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Build vs Buy: Component Libraries edition

Photo by George Bakos


Some things to think about before you decide to create your own component library.

When you started your last software project, did you write your own programming language first? Did you build your computer from scratch? Of course not. That would be ludicrous. It would be a waste of time (and in sustainable business that means money). It's not your core competency. It's not your value proposition. You'd run out of money before you finished.

When you started working on that user preferences page of your app (or whatever the latest feature you implemented was), did you just grab something off the shelf? It's very possible your database of choice has a pre-built UI interface for simple CRUD actions. Why didn't you just use that? Probably because your customers expect a professional, modern, and consistent design and experience throughout the app and that pre-built UI couldn't do that for your customers.

Those are examples of the extremes of build vs buy in the software business. There's gonna be a middle-ground between those two lines of thinking that's optimal for the success of your project (and your career/the business).

The open source world is filled with amazing libraries and frameworks that can help us get our software built and delivered to users quickly. Libraries like ReachUI, MaterialUI, and even some company-built component libraries like Adobe's React Spectrum are mature and battle-tested (and importantly: accessibility-tested). Encouragingly in the UI space, there are even paid options that are becoming available (for example TailwindUI and Remix). For many things you'll find yourself engaged in as a UI developer, there are existing solutions for the problems you'll face.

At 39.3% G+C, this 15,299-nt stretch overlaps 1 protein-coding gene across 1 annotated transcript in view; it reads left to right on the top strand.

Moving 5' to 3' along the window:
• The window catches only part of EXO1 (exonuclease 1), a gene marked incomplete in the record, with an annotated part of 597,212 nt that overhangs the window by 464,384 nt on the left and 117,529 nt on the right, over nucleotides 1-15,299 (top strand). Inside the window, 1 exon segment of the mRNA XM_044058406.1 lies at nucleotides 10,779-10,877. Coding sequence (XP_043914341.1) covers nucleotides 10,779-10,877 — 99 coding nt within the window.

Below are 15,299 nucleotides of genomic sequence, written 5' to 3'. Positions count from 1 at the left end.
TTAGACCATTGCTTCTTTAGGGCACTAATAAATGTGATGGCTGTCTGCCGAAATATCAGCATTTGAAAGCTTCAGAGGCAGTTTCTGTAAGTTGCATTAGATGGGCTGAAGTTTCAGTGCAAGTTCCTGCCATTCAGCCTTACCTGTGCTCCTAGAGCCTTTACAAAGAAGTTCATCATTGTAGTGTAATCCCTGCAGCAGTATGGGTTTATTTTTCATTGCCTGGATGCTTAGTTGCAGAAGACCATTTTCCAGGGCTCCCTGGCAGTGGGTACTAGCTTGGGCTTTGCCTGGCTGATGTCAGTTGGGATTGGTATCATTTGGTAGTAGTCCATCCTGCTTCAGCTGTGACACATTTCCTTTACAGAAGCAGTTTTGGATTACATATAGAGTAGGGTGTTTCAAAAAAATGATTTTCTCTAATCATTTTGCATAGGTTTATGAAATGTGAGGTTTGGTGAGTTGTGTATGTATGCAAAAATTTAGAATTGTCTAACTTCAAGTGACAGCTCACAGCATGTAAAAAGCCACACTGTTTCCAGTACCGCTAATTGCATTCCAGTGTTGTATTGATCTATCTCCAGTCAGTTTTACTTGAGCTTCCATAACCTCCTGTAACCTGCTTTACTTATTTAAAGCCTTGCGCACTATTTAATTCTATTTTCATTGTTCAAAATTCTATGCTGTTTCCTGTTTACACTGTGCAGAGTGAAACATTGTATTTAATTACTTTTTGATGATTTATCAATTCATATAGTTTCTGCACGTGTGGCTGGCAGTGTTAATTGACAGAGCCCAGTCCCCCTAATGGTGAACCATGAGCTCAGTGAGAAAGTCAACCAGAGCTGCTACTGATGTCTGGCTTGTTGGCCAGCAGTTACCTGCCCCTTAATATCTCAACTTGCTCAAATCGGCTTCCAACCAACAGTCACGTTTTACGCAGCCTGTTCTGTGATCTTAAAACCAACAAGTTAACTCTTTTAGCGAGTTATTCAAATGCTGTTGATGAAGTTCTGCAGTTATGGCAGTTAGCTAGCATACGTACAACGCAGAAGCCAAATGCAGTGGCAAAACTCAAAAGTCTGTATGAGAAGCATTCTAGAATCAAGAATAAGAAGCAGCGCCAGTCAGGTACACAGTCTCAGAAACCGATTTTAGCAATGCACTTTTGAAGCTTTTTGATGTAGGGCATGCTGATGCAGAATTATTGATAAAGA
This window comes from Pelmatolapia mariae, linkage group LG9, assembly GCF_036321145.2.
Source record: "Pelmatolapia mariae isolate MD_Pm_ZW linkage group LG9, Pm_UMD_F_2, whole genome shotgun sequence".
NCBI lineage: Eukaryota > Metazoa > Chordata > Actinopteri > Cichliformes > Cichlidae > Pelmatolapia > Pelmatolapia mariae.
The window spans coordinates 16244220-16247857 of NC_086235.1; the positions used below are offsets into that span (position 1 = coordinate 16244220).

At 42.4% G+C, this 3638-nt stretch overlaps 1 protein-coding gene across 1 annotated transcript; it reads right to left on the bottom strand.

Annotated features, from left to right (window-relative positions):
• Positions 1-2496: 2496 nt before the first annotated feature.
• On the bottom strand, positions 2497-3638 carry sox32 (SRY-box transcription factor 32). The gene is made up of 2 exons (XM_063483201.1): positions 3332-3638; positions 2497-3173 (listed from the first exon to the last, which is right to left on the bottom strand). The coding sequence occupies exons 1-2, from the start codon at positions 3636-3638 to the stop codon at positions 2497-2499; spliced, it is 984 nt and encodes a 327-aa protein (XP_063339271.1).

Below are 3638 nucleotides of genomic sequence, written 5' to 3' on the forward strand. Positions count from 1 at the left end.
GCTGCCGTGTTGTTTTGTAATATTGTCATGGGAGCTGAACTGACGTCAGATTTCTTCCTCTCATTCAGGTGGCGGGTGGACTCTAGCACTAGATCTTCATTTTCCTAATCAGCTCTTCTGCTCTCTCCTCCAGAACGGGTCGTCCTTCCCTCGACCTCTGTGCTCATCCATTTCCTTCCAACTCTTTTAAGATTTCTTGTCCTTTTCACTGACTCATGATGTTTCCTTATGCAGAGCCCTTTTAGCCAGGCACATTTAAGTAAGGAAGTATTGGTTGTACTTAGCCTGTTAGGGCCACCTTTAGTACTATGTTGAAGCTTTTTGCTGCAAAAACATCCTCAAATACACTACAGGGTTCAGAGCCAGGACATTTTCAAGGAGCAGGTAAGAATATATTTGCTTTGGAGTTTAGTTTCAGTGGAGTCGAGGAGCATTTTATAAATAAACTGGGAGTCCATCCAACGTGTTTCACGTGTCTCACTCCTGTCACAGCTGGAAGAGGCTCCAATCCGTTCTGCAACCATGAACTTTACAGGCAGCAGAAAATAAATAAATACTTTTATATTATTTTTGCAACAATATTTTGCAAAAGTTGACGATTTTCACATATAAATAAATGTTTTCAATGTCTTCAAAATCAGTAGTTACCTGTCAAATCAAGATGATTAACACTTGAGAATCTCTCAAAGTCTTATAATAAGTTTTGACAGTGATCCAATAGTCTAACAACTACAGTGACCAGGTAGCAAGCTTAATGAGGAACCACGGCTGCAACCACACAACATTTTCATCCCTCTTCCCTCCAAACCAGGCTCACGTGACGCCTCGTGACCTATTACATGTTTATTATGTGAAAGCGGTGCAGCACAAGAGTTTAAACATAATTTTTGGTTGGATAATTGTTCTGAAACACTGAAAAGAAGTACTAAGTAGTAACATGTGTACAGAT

What I love about this is that it means there are fewer things I have to spend my time doing that aren't my core competency as a developer. Just like it would be ludicrous for me to build my own programming language, it would be just as foolish for me to build my own modal implementation when such great ones exist already.

I can hear some of you complaining already, so let me address the elephant in the room. Sometimes you'll find that you just don't like the way a component was implemented and you're bending over backward to fit your use case into their API. I would suggest that when what you're dealing with is a mature and established solution for the kind of UI you're trying to build, that you pause a moment. Consider whether what bothers you about the implementation is really a legitimate issue (performance and/or accessibility problems for example), or if it's just a matter of familiarity. Often we can have knee-jerk reactions to APIs that are different from what we're used to and it would be a mistake to let those first impressions control whether we embraced the new (React + JSX comes to mind for me).